For the longest time, I used a scrap piece of wood for a sanding block. It was simple and didn’t cost much. But it never worked as well as I would've liked — the sandpaper tended to shift around and tear. Then, the guys at Woodsmith came up with a "new" sanding block that works really well. Not only does it fit my hand perfectly; it also holds the paper in place using plastic tubing.
To make the sanding block, first I found a "palm-sized" scrap block and drilled a couple of rounded channels across the top of the block. (To do this, you'll need a 1/2"-dia. Forstner bit.) Finally, round the nose of the block on a belt sander, and if you want to get really fancy, you can rout a finger grip on each side. Note: Click on the drawing for a larger view.
The sandpaper is held in place by two pieces of 1/2"-dia. plastic tubing that are cut to length and pressed into the channels. To use the sanding block, simply secure the back end of the sandpaper with one of the plastic tubes. Then wrap the paper around the block and secure the other end the same way.
You can get more woodworking tips like this from the editors of Woodsmith magazine in the weekly e-tip. They're free. Sign-up here.

Monday, November 3, 2008

Winter Project?

Fall is in the air, and winter can't be far behind. At some point this winter, you'll need something that will give you hope that the warm weather will return. I think WoodNet Woodworking Forums member Purds may have built just the thing: A beautiful porch swing.

I was much faster on this project than the last one (a dresser that took two years). This took less than two weeks, and most of that time was waiting for the finish to dry/cure.I used plans my wife found and wanted emulated, though the plans called for painted pine/plywood, and I used plywood and red oak. I know it will fade, but I like the look of the colors right now.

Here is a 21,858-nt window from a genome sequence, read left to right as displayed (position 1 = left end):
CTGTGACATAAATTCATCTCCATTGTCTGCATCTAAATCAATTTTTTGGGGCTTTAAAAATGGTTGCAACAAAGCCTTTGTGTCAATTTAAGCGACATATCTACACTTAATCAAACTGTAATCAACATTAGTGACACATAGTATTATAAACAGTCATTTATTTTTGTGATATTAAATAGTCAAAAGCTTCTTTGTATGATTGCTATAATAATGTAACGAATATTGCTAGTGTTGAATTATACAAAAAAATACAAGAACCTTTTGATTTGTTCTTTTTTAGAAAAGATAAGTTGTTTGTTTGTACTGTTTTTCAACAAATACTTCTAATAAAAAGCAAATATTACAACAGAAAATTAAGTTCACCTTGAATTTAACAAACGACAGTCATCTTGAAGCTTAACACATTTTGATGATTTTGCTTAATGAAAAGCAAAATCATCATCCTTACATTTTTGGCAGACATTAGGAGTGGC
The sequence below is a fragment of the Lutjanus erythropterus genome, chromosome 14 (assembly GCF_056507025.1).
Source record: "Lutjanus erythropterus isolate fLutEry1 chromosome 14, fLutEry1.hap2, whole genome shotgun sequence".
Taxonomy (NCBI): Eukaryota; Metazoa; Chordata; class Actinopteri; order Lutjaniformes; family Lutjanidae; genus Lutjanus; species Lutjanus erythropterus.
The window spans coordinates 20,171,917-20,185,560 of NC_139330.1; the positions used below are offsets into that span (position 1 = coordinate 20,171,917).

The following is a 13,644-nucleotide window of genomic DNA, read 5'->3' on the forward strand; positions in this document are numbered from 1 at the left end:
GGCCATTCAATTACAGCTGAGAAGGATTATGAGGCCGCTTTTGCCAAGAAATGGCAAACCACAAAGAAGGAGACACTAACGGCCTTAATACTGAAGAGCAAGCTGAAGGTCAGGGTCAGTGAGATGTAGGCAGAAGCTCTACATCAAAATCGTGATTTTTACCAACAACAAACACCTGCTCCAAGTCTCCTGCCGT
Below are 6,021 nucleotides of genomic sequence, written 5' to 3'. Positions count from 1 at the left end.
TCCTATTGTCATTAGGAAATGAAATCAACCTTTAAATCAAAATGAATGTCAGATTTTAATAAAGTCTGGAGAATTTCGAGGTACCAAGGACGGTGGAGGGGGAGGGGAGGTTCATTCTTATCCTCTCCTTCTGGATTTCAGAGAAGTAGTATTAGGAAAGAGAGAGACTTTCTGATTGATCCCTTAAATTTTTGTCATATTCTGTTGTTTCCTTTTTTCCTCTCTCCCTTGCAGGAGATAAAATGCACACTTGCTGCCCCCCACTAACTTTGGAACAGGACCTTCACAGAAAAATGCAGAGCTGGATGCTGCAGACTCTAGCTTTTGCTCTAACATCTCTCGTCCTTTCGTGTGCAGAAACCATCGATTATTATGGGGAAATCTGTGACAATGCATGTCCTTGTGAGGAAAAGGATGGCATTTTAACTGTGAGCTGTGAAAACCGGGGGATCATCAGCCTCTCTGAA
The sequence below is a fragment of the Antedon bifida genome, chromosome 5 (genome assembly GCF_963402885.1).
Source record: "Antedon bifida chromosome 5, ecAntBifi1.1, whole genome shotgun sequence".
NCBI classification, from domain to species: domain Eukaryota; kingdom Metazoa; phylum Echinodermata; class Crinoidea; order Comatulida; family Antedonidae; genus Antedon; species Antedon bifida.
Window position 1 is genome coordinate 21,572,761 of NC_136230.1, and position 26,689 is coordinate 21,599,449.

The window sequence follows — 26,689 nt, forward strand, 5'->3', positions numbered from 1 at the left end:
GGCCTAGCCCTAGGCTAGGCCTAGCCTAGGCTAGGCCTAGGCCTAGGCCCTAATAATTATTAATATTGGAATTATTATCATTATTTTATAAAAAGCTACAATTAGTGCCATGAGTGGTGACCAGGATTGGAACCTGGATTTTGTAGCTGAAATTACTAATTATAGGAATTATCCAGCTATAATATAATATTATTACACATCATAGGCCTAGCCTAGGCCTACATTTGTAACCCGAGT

More photos and discussion at

Watch Your Head

If you love wood and you want to see the wildest wooden house ever, then click through to the websites below for lots of photos, plus floor plans and space analysis. It's called the Final Wooden House from Japanese firm Sou Fujimoto Architects.
What's also interesting is that it's not just a model, but has actually been built.
Final Wooden House at the Cool Hunting blog and Log House at the today and tomorrow blog.

Wednesday, October 29, 2008

Cabinetmaker's Workbench

I love workbenches--all kinds of them. I get excited when seeing a new one in a magazine or book. Well, today was a good day for me. The guys brought the new ShopNotes workbench back from the photo studio and put it on display in the lobby. It's on the cover of ShopNotes No. 102, and it's terrific. Made of Douglas Fir and heavily built, this is one bench you'll have for the long haul.

The designers also converted their drawings into an animation. You can see that here.

To learn more about ShopNotes Magazine, you can visit the website. And if you'd like to see even more workbenches, we've got 16 more of them at

Wednesday, October 22, 2008

Walnut Lovers Only

The wood, not the nut. Over at the WoodNet woodworking forum, member John_Fry has posted photos of a very large walnut and walnut burl credenza he recently completed for a client. It's beautiful, but I'm bringing this post to your attention because John also posted about 20 in-process photos showing how he built this credenza.